EEMBC benchmarks ultra low power devices
The Embedded Microprocessor Benchmark Consortium (EEMBC) has launched the first version of its EEMBC ULPBench to provide a standardized benchmark for power usage. This has been in development for over a year to decide which elements to measure.
The benchmark is intended to encourage microcontroller vendors to provide application developers with accurate, reliable information that allows them to equitably compare the efficiency of microcontrollers targeted at Ultra-Low Power (ULP) applications. These extremely efficient controllers target operating battery life that must be measured in months, years, and even decades. ULP applications could include portable or implantable medical devices, security systems, building automation, smart metering, energy-harvesting devices, smart-dust environment monitoring, and a whole host of cool applications targeting the emerging Internet of Things (IoT).
ULPBench consolidates a series of tests that EEMBC will roll out over time, accounting for a broad range of microcontroller functions and power efficiency. The first version, ULPBench-CP (core profile), measures CPU core efficiency, as well as the microcontroller’s real-time clock and calendar function (RTCC), and power modes. Subsequent versions will focus on real-world applications utilizing integrated hardware and peripheral functions.
"We have created a benchmarking tool that, on its surface, is simple and very easy to use, yet features many levels of complexity to ensure very accurate, repeatable, and certifiable energy measurements," said Stefan Schauer, chair of the EEMBC ULPBench working group and Application Verification & Validation Engineer at Texas Instruments (TI).
To measure CPU core efficiency, ULPBench-CP performs a variety of functions commonly found in ULP applications; among them are memory and math operations, sorting, and GPIO interaction. ULPBench-CP uses the RTCC to establish the device’s duty cycle to determine when to perform the functions and when to enter a low-power mode. In addition to the software functions, the ULPBench methodology includes the EEMBC EnergyMonitor, an accurate tool for timing and measuring energy. On one side, the EnergyMonitor connects to the device under test (such as the microcontroller board), and on the other side to a PC through USB and provides the user with an integrated Graphical User Interface (GUI) for convenient data capture and display.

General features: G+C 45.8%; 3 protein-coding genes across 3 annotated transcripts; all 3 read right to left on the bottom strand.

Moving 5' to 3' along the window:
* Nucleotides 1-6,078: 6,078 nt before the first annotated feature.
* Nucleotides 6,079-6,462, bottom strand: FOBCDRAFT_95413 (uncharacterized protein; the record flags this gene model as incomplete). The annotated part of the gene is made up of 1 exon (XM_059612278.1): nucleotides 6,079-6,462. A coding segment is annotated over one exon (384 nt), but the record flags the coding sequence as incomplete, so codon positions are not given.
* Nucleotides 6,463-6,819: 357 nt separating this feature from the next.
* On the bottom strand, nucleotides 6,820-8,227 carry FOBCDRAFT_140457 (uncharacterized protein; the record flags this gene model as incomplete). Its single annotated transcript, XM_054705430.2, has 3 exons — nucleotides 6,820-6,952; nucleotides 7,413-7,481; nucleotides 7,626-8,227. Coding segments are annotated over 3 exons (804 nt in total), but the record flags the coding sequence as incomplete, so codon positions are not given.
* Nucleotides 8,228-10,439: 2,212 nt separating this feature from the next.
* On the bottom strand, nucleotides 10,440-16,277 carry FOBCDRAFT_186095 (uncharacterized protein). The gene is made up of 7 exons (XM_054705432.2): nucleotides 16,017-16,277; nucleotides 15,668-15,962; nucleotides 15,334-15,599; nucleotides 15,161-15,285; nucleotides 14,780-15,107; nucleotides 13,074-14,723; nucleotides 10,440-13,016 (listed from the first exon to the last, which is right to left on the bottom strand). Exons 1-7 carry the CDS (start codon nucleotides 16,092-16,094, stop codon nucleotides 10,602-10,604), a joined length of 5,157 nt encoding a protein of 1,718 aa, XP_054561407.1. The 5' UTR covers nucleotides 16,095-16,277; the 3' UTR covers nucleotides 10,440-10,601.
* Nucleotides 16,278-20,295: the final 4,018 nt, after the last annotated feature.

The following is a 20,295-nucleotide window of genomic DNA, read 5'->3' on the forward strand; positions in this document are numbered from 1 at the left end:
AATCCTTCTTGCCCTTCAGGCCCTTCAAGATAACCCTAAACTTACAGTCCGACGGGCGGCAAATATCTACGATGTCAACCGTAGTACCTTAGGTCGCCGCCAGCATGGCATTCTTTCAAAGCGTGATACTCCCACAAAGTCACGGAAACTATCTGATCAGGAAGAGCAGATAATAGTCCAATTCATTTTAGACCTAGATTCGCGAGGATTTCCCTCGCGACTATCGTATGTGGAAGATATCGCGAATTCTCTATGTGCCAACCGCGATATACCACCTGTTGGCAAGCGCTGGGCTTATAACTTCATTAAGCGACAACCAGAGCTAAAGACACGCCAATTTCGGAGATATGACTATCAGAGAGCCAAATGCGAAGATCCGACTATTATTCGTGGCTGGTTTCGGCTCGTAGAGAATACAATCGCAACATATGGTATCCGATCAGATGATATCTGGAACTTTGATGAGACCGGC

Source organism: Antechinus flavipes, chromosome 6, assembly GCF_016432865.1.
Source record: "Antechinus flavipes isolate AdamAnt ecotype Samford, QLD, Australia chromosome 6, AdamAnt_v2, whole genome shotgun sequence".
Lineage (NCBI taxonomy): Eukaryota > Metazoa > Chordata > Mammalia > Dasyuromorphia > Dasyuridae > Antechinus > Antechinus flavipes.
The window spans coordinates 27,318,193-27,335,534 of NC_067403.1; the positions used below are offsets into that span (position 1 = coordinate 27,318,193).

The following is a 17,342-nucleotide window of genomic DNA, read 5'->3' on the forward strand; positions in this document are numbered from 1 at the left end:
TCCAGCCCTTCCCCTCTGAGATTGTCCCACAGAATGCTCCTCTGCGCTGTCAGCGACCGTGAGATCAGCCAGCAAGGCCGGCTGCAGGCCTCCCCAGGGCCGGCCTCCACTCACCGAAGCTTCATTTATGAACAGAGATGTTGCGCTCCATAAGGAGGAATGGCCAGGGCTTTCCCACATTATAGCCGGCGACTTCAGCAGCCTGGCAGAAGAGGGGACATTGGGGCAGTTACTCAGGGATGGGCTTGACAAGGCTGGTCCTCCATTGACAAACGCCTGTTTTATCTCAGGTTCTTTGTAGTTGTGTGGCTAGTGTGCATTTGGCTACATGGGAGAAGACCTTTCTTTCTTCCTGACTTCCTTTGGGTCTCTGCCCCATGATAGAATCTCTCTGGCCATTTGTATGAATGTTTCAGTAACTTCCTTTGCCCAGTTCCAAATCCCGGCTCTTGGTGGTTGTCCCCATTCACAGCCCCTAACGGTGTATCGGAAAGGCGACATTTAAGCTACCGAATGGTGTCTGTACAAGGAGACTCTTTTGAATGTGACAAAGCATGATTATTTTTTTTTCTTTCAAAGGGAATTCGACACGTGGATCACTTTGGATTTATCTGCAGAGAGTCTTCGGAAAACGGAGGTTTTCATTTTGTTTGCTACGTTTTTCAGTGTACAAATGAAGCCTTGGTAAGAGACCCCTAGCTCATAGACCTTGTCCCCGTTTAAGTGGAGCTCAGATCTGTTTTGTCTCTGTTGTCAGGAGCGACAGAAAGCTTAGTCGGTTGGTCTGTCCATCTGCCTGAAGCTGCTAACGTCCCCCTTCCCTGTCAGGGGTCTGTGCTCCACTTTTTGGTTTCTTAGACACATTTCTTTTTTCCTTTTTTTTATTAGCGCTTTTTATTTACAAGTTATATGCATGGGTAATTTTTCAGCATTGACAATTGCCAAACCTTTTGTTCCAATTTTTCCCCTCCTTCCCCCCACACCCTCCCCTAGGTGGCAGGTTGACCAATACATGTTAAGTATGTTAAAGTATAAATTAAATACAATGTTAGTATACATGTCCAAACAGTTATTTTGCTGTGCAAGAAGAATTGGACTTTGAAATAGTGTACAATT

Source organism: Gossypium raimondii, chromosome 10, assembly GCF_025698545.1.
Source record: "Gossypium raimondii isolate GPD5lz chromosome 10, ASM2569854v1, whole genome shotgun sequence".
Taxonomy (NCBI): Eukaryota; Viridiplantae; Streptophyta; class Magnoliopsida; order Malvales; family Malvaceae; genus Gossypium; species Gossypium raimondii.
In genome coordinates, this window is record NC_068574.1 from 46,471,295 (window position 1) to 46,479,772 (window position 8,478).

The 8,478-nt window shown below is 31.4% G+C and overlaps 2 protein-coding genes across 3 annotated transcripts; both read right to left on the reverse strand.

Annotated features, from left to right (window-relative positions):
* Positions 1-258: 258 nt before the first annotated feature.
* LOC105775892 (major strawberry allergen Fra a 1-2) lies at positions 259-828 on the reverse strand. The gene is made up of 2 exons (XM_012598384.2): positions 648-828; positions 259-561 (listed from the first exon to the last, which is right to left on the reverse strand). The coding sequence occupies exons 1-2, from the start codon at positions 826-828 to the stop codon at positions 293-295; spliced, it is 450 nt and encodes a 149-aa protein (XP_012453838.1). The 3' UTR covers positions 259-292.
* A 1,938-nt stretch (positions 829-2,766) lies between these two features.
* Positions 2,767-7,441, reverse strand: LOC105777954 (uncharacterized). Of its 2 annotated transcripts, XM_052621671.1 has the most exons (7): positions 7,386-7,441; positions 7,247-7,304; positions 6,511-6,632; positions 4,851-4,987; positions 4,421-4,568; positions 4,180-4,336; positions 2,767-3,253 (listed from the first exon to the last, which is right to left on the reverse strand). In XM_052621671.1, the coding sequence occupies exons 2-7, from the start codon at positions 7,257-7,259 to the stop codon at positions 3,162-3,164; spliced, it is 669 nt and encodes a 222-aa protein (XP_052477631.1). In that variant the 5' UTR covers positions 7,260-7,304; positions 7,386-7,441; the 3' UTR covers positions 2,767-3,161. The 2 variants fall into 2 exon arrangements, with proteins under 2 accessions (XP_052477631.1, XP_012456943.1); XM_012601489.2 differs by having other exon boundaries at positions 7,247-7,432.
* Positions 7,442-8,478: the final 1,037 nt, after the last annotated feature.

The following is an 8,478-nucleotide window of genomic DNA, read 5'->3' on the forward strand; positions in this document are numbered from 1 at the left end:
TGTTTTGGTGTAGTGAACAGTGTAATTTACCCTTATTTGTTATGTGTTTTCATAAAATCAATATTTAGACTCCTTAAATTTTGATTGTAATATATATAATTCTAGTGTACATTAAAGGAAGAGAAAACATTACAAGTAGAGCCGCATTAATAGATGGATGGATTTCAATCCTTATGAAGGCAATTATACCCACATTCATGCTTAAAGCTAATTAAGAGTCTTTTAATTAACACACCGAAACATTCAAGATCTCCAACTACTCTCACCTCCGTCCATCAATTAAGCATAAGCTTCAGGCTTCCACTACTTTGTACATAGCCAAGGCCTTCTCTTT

"ULPBench is an enormously valuable tool to get to the truth of the manufacturer’s claims of power efficiency and ultra-long battery life," said EEMBC president Markus Levy. "As an added bonus, application developers can also use the included EnergyMonitor for testing any microcontroller device with ultra-low power requirements, with or without applying ULPBench."
"EEMBC’s primary goal is to develop fair and unbiased benchmarks for the embedded industry. In support of this goal, I’d like to thank Analog Devices, ARM, Atmel, Cypress, Freescale, Microchip, Renesas, Silicon Labs, Spansion, STMicroelectronics, and TI, for contributing countless hours to ULPBench’s implementation," said Levy. "But our work is ongoing, and I encourage any other companies interested in contributing, including the system manufacturers, microcontroller vendors, and tool providers, to join us in this effort as we develop the subsequent phases of ULPBench."
Early adopters can buy the EEMBC ULPBench and EnergyMonitor tool for $75 USD.